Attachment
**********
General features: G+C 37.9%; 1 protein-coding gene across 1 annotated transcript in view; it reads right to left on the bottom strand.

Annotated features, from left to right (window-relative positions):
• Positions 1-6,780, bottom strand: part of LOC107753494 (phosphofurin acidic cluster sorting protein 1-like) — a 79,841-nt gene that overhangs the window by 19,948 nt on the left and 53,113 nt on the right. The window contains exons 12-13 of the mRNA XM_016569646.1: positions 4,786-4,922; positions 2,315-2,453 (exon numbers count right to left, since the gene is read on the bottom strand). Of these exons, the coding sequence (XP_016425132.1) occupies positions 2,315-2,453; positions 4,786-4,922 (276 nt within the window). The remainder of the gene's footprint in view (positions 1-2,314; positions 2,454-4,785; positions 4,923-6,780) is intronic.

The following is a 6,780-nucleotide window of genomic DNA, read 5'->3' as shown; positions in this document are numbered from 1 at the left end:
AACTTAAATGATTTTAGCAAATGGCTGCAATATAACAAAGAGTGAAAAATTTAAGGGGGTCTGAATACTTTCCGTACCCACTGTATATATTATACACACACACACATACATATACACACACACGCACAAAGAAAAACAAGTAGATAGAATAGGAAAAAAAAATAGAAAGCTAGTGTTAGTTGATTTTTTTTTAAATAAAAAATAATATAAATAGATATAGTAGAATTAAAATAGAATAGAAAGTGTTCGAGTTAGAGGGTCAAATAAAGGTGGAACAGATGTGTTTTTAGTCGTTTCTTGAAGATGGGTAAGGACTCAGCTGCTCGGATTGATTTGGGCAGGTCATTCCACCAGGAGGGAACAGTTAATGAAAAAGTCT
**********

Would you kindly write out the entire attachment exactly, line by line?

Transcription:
General features: G+C 37.9%; 1 protein-coding gene across 1 annotated transcript in view; it reads right to left on the bottom strand.

Annotated features, from left to right (window-relative positions):
• Positions 1-6,780, bottom strand: part of LOC107753494 (phosphofurin acidic cluster sorting protein 1-like) — a 79,841-nt gene that overhangs the window by 19,948 nt on the left and 53,113 nt on the right. The window contains exons 12-13 of the mRNA XM_016569646.1: positions 4,786-4,922; positions 2,315-2,453 (exon numbers count right to left, since the gene is read on the bottom strand). Of these exons, the coding sequence (XP_016425132.1) occupies positions 2,315-2,453; positions 4,786-4,922 (276 nt within the window). The remainder of the gene's footprint in view (positions 1-2,314; positions 2,454-4,785; positions 4,923-6,780) is intronic.

The following is a 6,780-nucleotide window of genomic DNA, read 5'->3' as shown; positions in this document are numbered from 1 at the left end:
AACTTAAATGATTTTAGCAAATGGCTGCAATATAACAAAGAGTGAAAAATTTAAGGGGGTCTGAATACTTTCCGTACCCACTGTATATATTATACACACACACACATACATATACACACACACGCACAAAGAAAAACAAGTAGATAGAATAGGAAAAAAAAATAGAAAGCTAGTGTTAGTTGATTTTTTTTTAAATAAAAAATAATATAAATAGATATAGTAGAATTAAAATAGAATAGAAAGTGTTCGAGTTAGAGGGTCAAATAAAGGTGGAACAGATGTGTTTTTAGTCGTTTCTTGAAGATGGGTAAGGACTCAGCTGCTCGGATTGATTTGGGCAGGTCATTCCACCAGGAGGGAACAGTTAATGAAAAAGTCT